Results: 153 operative CD patients were included. Baseline characteristics: 61 years old, 63% female, body mass index 29.7, operative time 531.6 ± 275.5, estimated blood loss 924.2 ± 729.5, 49% posterior approach, 18% anterior approach, 33% combined. 18% of patients experienced a total of 28 neurologic complications in the postoperative period (15 major). There were 7 radiculopathy, 6 motor deficits, 6 sensory deficits, 5 C5 motor deficits, 2 central neurodeficits, and 2 spinal cord deficits. 11.2% of patients experienced neurologic complications before 30 days (7 major) and 15% before 90 days (12 major). 12% of neurocomplication patients went on to have revision surgery within 6 months and 18% within 2 years. Neurologic complication patients had worse mJOA IHS scores at 1Y but no significant differences between NDI and EQ5D (0.003 vs. 0.873, 0.458). When assessing individual complications, central neurologic deficits and spinal cord deficit patients had the worst outcomes at 1Y (2.6 and 1.8 times worse NDI scores, P = 0.04, no improvement in EQ5D, 8% decrease in EQ5D). Patients with sensory deficits had the best NDI and EQ5D outcomes at 1Y (31% decrease in NDI, 8% increase in EQ5D). In a subanalysis, neurologic patients trended toward worse NDI and mJOA IHS outcomes (P = 0.263, 0.163).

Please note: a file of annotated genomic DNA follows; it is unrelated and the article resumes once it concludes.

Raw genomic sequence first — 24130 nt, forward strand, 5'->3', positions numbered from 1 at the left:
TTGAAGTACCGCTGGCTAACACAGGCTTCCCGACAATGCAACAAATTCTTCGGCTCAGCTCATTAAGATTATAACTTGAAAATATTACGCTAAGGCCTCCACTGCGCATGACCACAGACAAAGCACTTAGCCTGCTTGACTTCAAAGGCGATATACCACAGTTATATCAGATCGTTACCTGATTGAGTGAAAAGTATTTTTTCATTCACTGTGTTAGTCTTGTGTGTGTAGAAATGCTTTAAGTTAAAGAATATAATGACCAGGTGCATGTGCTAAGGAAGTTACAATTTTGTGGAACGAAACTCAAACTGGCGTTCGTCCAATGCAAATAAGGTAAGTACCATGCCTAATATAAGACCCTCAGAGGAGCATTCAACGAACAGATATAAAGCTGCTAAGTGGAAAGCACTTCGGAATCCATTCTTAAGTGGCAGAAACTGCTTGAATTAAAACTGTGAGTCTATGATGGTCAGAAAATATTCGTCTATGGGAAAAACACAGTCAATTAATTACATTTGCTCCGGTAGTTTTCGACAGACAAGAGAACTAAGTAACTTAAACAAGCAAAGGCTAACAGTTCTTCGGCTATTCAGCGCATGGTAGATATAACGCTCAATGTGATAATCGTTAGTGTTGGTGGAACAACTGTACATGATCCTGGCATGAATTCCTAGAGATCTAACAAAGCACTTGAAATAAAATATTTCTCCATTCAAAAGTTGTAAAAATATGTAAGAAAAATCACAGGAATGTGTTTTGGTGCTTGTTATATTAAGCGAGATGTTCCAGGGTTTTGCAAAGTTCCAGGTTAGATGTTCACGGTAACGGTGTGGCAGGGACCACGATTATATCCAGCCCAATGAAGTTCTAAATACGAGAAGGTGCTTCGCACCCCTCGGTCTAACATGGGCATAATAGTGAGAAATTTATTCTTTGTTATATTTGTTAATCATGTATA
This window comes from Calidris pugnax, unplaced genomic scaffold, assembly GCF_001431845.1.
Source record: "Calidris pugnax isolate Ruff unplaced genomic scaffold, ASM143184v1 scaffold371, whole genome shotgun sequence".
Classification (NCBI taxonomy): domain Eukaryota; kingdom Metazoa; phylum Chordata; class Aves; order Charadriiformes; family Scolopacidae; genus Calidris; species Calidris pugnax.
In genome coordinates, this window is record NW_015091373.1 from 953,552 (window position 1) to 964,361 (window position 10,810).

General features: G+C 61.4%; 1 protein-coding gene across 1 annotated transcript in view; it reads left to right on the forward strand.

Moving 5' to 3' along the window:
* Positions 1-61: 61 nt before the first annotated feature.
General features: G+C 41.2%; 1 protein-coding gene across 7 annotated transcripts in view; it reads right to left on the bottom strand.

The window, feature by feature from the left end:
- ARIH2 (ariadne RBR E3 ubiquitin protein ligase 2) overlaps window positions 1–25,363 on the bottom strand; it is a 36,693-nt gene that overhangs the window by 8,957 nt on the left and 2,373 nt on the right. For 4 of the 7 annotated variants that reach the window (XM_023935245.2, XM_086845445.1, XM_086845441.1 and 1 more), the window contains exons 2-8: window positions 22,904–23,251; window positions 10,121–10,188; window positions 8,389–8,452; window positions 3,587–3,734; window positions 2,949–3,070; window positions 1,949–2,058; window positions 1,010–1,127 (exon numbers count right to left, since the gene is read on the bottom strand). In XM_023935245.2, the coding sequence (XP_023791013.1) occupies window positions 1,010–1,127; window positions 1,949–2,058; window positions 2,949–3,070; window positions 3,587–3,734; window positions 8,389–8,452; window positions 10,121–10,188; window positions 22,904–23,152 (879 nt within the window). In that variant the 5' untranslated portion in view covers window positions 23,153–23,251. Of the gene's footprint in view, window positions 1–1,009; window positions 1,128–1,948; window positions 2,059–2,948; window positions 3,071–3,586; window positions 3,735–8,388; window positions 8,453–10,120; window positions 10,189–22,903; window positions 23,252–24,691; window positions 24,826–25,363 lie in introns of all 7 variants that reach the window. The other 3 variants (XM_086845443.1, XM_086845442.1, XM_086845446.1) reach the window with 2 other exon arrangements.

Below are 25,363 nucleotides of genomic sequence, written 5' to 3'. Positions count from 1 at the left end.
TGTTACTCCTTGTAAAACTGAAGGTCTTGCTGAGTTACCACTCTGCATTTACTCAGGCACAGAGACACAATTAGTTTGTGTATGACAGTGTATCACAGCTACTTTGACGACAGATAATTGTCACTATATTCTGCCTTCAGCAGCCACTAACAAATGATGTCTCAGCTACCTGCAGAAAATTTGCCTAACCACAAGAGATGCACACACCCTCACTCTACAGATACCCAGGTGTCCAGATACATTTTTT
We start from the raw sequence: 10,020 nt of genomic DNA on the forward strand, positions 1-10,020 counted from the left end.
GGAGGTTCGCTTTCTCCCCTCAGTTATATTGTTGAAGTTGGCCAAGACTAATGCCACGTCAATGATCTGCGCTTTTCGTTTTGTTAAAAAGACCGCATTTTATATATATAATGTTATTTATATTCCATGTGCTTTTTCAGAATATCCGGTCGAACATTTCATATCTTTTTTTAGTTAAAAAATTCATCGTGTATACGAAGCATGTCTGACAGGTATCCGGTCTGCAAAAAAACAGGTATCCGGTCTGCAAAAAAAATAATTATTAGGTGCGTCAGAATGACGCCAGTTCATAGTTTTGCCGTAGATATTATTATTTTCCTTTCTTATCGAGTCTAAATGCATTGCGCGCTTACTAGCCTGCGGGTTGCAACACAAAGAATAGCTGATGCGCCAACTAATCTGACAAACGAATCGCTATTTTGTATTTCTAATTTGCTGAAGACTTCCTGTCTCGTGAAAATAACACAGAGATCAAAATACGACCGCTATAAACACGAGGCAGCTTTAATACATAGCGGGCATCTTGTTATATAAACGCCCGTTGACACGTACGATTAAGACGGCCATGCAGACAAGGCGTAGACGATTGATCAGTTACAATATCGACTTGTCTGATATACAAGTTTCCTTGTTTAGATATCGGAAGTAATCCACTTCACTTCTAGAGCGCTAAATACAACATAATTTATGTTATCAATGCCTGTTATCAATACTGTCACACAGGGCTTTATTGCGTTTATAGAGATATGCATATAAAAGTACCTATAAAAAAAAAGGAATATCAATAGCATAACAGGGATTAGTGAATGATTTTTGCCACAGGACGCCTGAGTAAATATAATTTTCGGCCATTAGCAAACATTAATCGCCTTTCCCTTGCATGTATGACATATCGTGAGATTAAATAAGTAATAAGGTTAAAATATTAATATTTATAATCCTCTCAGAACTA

Conclusions: 18% of patients undergoing CD surgery experienced a neurologic complication, with 15% within 3 months. Patients who experienced any neurologic complication had worse mJOA recovery kinetics by 1 year and trended toward worse recovery at 2 years. Of the neurologic complications, central neurologic deficits and spinal cord deficits were the most detrimental.

Keywords: Cervical deformity surgery, health-related quality of life, neurologic complications, outcomes, recovery kinetics


How to cite this article:
Passias PG, Brown AE, Alas H, Pierce KE, Bortz CA, Diebo B, Lafage R, Lafage V, Burton DC, Hart R, Kim HJ, Bess S, Moattari K, Joujon-Roche R, Krol O, Williamson T, Tretiakov P, Imbo B, Protopsaltis TS, Shaffrey C, Schwab F, Eastlack R, Line B, Klineberg E, Smith J, Ames C, On behalf of the International Spine Study Group. The impact of postoperative neurologic complications on recovery kinetics in cervical deformity surgery. J Craniovert Jun Spine 2021;12:393-400

How to cite this URL:
Passias PG, Brown AE, Alas H, Pierce KE, Bortz CA, Diebo B, Lafage R, Lafage V, Burton DC, Hart R, Kim HJ, Bess S, Moattari K, Joujon-Roche R, Krol O, Williamson T, Tretiakov P, Imbo B, Protopsaltis TS, Shaffrey C, Schwab F, Eastlack R, Line B, Klineberg E, Smith J, Ames C, On behalf of the International Spine Study Group. The impact of postoperative neurologic complications on recovery kinetics in cervical deformity surgery. J Craniovert Jun Spine [serial online] 2021 [cited 2022 Aug 20];12:393-400. Available from: https://www.jcvjs.com/text.asp?2021/12/4/393/332207